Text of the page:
5. I’m amazed by how many flowers you find!


    November 16, 2011 at 6:43 AM

    • I have three more species of flowers from the embankment at the Arbor Walk Pond set to show you this week. I’ve been surprised by the number of flowers I’ve found in spite of the drought—some now helped by the little bits of rain we’ve had recently (including half an inch yesterday in my part of town).

      Steve Schwartzman

      November 16, 2011 at 6:52 AM

      • Good to hear that you got some rain.


        November 16, 2011 at 6:57 AM

      • We’re grateful for whatever we get, but we’re still horribly below average for the year.

        Steve Schwartzman

        November 16, 2011 at 7:05 AM

  6. Now, let me tread carefully here. Many, many older Texans I know, especially out in the areas west and south of San Antonio, call these – unabashedly – by the name that got Rick Perry in trouble because the word was painted on a rock.

    Apparently knowledge about the genesis of the ranch name is spreading – you can find it easily now with a quick search. But I was astonished, when the kerfluffle first came up, that so many Texas newspeople and commentators didn’t seem to understand that the “popular” name has been around since before 1900. A woman I knew for years before she died used to refer to her place on the caprock as “….. ranch”, because of the abundance of the flowers there. I asked her once if she knew another name for the flower. She gave me “that look” and said, “Some folks call it a coneflower”.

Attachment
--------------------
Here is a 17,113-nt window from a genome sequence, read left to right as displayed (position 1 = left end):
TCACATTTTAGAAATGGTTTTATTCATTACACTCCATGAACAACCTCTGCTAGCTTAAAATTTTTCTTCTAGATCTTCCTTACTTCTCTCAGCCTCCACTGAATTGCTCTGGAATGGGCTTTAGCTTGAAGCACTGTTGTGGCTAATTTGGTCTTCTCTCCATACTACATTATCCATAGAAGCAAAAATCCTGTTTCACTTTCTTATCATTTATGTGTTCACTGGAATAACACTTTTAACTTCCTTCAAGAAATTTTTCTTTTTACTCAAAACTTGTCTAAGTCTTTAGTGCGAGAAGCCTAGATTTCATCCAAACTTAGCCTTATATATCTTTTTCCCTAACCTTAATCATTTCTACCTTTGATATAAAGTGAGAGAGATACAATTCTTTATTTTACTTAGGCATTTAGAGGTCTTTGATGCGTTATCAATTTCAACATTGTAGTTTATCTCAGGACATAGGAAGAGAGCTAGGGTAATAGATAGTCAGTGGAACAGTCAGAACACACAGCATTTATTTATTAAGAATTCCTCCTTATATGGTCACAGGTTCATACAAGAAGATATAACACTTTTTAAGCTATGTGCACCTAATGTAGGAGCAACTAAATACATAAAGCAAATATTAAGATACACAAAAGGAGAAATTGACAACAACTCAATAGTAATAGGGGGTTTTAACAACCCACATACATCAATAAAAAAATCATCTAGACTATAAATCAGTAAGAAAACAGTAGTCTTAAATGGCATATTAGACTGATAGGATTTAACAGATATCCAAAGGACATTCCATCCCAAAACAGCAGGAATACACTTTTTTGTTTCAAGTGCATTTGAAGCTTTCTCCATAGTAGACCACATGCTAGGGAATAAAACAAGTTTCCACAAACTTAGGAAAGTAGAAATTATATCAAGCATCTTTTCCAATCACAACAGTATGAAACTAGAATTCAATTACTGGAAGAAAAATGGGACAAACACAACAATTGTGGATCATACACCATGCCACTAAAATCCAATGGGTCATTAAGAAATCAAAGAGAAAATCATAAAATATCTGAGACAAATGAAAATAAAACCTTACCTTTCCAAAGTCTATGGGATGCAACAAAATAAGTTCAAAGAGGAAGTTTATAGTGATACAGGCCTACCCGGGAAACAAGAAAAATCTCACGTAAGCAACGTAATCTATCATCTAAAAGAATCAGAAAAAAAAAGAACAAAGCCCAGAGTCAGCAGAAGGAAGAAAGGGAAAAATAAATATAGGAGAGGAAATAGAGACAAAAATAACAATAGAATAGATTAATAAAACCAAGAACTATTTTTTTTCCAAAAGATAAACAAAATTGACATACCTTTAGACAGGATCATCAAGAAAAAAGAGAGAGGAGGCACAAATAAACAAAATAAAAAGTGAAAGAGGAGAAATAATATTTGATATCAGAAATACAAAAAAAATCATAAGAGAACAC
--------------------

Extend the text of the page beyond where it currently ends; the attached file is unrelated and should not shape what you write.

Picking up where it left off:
November 18, 2011 at 10:25 PM

    • When the brouhaha about the ranch name came up, I immediately thought about this flower. I didn’t grow up here, but I know people who did and who are familiar with the old name. In my research into the native plant species of Texas, I found the name in old books, including, for example, Texas Wild Flowers, by Ellen D. Schulz. Her book is “Dedicated to the Children and Flower-Loving Public of Texas.” I found the word in use as late as 1965 in material intended for use in the elementary schools of Austin.

      Steve Schwartzman

      November 18, 2011 at 10:55 PM

  7. Lovely shot of this stunning flower


    November 22, 2011 at 12:32 AM

    • Thank you. It’s too bad that so many people in Texas have considered this species a weed. I never get tired of photographing it.

      Steve Schwartzman

      November 22, 2011 at 12:38 AM

  8. Pristine with stylish look. Great macro shot so rare!


    November 22, 2011 at 12:59 PM

    • Thanks you, Firas. I’ll have to admit that this flower is abundant in Austin, even if people don’t always appreciate it as much as you and I do.

      Steve Schwartzman

      November 22, 2011 at 1:22 PM

  9. […] picture shows a more advanced stage than the fresh one you saw in the middle of November. Now the “column” is drying out and the rays, quite variable in their distribution of […]